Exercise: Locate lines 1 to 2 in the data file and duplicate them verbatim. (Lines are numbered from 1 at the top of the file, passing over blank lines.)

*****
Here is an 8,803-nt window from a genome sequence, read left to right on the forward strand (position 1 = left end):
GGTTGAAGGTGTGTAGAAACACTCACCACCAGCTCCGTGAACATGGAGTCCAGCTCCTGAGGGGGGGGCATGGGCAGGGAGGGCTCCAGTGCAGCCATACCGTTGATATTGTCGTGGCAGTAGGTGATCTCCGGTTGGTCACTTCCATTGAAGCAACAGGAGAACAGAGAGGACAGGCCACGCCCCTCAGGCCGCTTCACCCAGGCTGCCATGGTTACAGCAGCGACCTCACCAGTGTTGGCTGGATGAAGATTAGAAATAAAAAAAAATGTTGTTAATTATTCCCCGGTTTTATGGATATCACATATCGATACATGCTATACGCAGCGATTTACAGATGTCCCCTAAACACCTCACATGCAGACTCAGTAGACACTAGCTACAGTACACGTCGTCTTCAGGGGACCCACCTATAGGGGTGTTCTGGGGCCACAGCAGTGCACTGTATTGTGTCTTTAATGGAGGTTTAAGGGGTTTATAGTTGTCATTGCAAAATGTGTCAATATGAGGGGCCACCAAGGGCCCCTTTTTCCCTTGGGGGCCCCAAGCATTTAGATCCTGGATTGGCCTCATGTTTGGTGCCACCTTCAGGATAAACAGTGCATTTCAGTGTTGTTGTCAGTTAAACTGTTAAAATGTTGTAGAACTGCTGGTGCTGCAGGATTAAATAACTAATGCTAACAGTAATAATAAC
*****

Here is an 8,803-nt window from a genome sequence, read left to right on the forward strand (position 1 = left end):
GGTTGAAGGTGTGTAGAAACACTCACCACCAGCTCCGTGAACATGGAGTCCAGCTCCTGAGGGGGGGGCATGGGCAGGGAGGGCTCCAGTGCAGCCATACCGTTGATATTGTCGTGGCAGTAGGTGATCTCCGGTTGGTCACTTCCATTGAAGCAACAGGAGAACAGAGAGGACAGGCCACGCCCCTCAGGCCGCTTCACCCAGGCTGCCATGGTTACAGCAGCGACCTCACCAGTGTTGGCTGGATGAAGATTAGAAATAAAAAAAAATGTTGTTAATTATTCCCCGGTTTTATGGATATCACATATCGATACATGCTATACGCAGCGATTTACAGATGTCCCCTAAACACCTCACATGCAGACTCAGTAGACACTAGCTACAGTACACGTCGTCTTCAGGGGACCCACCTATAGGGGTGTTCTGGGGCCACAGCAGTGCACTGTATTGTGTCTTTAATGGAGGTTTAAGGGGTTTATAGTTGTCATTGCAAAATGTGTCAATATGAGGGGCCACCAAGGGCCCCTTTTTCCCTTGGGGGCCCCAAGCATTTAGATCCTGGATTGGCCTCATGTTTGGTGCCACCTTCAGGATAAACAGTGCATTTCAGTGTTGTTGTCAGTTAAACTGTTAAAATGTTGTAGAACTGCTGGTGCTGCAGGATTAAATAACTAATGCTAACAGTAATAATAAC